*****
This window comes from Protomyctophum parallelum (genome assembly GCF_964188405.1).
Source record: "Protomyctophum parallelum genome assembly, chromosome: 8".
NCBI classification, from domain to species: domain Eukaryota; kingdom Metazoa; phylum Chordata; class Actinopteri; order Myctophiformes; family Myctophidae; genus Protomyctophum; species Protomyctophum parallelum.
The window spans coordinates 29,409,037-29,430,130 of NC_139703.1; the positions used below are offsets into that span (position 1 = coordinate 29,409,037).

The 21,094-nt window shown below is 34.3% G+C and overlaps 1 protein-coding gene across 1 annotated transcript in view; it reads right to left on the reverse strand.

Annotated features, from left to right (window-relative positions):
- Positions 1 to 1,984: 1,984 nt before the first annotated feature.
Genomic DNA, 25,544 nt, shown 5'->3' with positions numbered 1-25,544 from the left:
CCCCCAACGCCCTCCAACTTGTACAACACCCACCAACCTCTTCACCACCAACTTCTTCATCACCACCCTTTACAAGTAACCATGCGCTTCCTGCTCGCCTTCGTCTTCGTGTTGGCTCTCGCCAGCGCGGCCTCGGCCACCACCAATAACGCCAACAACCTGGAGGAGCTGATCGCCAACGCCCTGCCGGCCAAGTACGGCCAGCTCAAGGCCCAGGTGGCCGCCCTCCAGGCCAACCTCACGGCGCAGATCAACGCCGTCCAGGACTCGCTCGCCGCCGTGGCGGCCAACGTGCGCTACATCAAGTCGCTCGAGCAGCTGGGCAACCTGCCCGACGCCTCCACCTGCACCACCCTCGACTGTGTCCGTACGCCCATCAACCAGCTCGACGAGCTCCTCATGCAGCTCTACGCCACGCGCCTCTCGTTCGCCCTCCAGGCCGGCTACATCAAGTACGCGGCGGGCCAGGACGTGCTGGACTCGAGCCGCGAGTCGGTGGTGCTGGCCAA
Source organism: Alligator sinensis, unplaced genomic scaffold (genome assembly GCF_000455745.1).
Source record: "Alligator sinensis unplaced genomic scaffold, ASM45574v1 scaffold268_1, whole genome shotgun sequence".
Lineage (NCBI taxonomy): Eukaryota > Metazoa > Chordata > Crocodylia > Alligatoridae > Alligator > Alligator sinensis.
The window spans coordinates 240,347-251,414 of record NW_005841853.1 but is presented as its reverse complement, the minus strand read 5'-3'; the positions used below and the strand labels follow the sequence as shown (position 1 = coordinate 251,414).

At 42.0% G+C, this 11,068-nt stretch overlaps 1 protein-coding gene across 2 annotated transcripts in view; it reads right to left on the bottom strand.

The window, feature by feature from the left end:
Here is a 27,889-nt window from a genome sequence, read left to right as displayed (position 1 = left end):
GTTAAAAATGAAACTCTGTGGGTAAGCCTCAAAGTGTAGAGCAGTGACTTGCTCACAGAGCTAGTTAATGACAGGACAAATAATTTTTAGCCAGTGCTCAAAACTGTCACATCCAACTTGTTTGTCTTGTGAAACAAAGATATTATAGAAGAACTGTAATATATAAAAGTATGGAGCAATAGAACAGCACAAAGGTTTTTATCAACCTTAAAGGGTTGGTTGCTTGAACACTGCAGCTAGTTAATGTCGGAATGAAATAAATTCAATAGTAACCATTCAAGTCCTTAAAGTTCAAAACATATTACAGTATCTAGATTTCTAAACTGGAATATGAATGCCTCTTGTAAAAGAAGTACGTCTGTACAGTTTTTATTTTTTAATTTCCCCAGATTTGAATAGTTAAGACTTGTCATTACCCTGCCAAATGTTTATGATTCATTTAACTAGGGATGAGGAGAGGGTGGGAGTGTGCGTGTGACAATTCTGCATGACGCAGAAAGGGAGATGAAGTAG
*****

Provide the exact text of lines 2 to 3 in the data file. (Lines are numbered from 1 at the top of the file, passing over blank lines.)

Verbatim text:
Source record: "Protomyctophum parallelum genome assembly, chromosome: 8".
NCBI classification, from domain to species: domain Eukaryota; kingdom Metazoa; phylum Chordata; class Actinopteri; order Myctophiformes; family Myctophidae; genus Protomyctophum; species Protomyctophum parallelum.